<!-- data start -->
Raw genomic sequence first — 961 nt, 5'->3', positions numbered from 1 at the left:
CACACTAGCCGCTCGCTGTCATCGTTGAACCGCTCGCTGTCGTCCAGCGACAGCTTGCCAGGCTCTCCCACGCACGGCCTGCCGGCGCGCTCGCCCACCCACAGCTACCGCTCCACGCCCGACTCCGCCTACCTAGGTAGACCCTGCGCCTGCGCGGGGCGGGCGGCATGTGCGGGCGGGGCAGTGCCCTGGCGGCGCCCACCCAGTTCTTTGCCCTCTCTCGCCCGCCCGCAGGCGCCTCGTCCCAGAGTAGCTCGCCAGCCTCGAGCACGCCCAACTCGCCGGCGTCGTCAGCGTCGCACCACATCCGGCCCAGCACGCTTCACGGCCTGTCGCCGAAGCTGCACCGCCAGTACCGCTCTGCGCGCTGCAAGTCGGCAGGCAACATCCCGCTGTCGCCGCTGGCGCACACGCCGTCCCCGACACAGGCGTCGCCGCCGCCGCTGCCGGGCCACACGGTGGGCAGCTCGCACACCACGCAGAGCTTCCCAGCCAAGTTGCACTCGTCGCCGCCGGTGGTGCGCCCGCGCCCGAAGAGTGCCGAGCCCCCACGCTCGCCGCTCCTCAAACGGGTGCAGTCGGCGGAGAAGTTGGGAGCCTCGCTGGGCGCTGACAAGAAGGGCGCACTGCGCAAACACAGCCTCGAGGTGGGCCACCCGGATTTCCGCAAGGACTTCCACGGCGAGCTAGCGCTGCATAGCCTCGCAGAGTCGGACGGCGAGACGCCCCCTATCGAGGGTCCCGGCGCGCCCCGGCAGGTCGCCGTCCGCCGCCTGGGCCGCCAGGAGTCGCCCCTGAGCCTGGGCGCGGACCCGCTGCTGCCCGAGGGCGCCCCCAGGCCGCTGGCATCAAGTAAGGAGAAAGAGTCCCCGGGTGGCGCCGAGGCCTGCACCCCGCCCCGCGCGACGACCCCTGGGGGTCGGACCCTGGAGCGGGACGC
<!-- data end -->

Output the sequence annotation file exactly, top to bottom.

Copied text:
Raw genomic sequence first — 961 nt, 5'->3', positions numbered from 1 at the left:
CACACTAGCCGCTCGCTGTCATCGTTGAACCGCTCGCTGTCGTCCAGCGACAGCTTGCCAGGCTCTCCCACGCACGGCCTGCCGGCGCGCTCGCCCACCCACAGCTACCGCTCCACGCCCGACTCCGCCTACCTAGGTAGACCCTGCGCCTGCGCGGGGCGGGCGGCATGTGCGGGCGGGGCAGTGCCCTGGCGGCGCCCACCCAGTTCTTTGCCCTCTCTCGCCCGCCCGCAGGCGCCTCGTCCCAGAGTAGCTCGCCAGCCTCGAGCACGCCCAACTCGCCGGCGTCGTCAGCGTCGCACCACATCCGGCCCAGCACGCTTCACGGCCTGTCGCCGAAGCTGCACCGCCAGTACCGCTCTGCGCGCTGCAAGTCGGCAGGCAACATCCCGCTGTCGCCGCTGGCGCACACGCCGTCCCCGACACAGGCGTCGCCGCCGCCGCTGCCGGGCCACACGGTGGGCAGCTCGCACACCACGCAGAGCTTCCCAGCCAAGTTGCACTCGTCGCCGCCGGTGGTGCGCCCGCGCCCGAAGAGTGCCGAGCCCCCACGCTCGCCGCTCCTCAAACGGGTGCAGTCGGCGGAGAAGTTGGGAGCCTCGCTGGGCGCTGACAAGAAGGGCGCACTGCGCAAACACAGCCTCGAGGTGGGCCACCCGGATTTCCGCAAGGACTTCCACGGCGAGCTAGCGCTGCATAGCCTCGCAGAGTCGGACGGCGAGACGCCCCCTATCGAGGGTCCCGGCGCGCCCCGGCAGGTCGCCGTCCGCCGCCTGGGCCGCCAGGAGTCGCCCCTGAGCCTGGGCGCGGACCCGCTGCTGCCCGAGGGCGCCCCCAGGCCGCTGGCATCAAGTAAGGAGAAAGAGTCCCCGGGTGGCGCCGAGGCCTGCACCCCGCCCCGCGCGACGACCCCTGGGGGTCGGACCCTGGAGCGGGACGC